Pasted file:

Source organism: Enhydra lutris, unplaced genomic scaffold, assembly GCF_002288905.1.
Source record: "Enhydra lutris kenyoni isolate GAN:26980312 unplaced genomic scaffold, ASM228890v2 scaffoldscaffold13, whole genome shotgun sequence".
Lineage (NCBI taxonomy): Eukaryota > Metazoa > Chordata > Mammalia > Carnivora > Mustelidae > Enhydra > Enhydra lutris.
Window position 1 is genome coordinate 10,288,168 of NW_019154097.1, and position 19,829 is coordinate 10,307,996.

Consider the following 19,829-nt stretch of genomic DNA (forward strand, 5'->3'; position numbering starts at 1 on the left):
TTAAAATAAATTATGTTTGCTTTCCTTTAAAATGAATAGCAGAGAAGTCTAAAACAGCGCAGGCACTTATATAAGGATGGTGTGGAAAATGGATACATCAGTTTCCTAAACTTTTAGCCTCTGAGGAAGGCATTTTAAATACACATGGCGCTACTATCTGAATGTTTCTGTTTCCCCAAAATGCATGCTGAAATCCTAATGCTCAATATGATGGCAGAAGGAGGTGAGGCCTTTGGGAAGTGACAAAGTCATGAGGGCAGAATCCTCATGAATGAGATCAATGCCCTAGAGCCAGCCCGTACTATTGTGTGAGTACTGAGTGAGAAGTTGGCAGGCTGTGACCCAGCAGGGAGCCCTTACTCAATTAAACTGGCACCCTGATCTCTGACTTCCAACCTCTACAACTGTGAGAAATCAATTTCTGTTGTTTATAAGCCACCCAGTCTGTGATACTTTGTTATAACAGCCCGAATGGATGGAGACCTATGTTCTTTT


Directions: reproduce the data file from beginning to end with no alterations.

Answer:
Source organism: Enhydra lutris, unplaced genomic scaffold, assembly GCF_002288905.1.
Source record: "Enhydra lutris kenyoni isolate GAN:26980312 unplaced genomic scaffold, ASM228890v2 scaffoldscaffold13, whole genome shotgun sequence".
Lineage (NCBI taxonomy): Eukaryota > Metazoa > Chordata > Mammalia > Carnivora > Mustelidae > Enhydra > Enhydra lutris.
Window position 1 is genome coordinate 10,288,168 of NW_019154097.1, and position 19,829 is coordinate 10,307,996.

Consider the following 19,829-nt stretch of genomic DNA (forward strand, 5'->3'; position numbering starts at 1 on the left):
TTAAAATAAATTATGTTTGCTTTCCTTTAAAATGAATAGCAGAGAAGTCTAAAACAGCGCAGGCACTTATATAAGGATGGTGTGGAAAATGGATACATCAGTTTCCTAAACTTTTAGCCTCTGAGGAAGGCATTTTAAATACACATGGCGCTACTATCTGAATGTTTCTGTTTCCCCAAAATGCATGCTGAAATCCTAATGCTCAATATGATGGCAGAAGGAGGTGAGGCCTTTGGGAAGTGACAAAGTCATGAGGGCAGAATCCTCATGAATGAGATCAATGCCCTAGAGCCAGCCCGTACTATTGTGTGAGTACTGAGTGAGAAGTTGGCAGGCTGTGACCCAGCAGGGAGCCCTTACTCAATTAAACTGGCACCCTGATCTCTGACTTCCAACCTCTACAACTGTGAGAAATCAATTTCTGTTGTTTATAAGCCACCCAGTCTGTGATACTTTGTTATAACAGCCCGAATGGATGGAGACCTATGTTCTTTT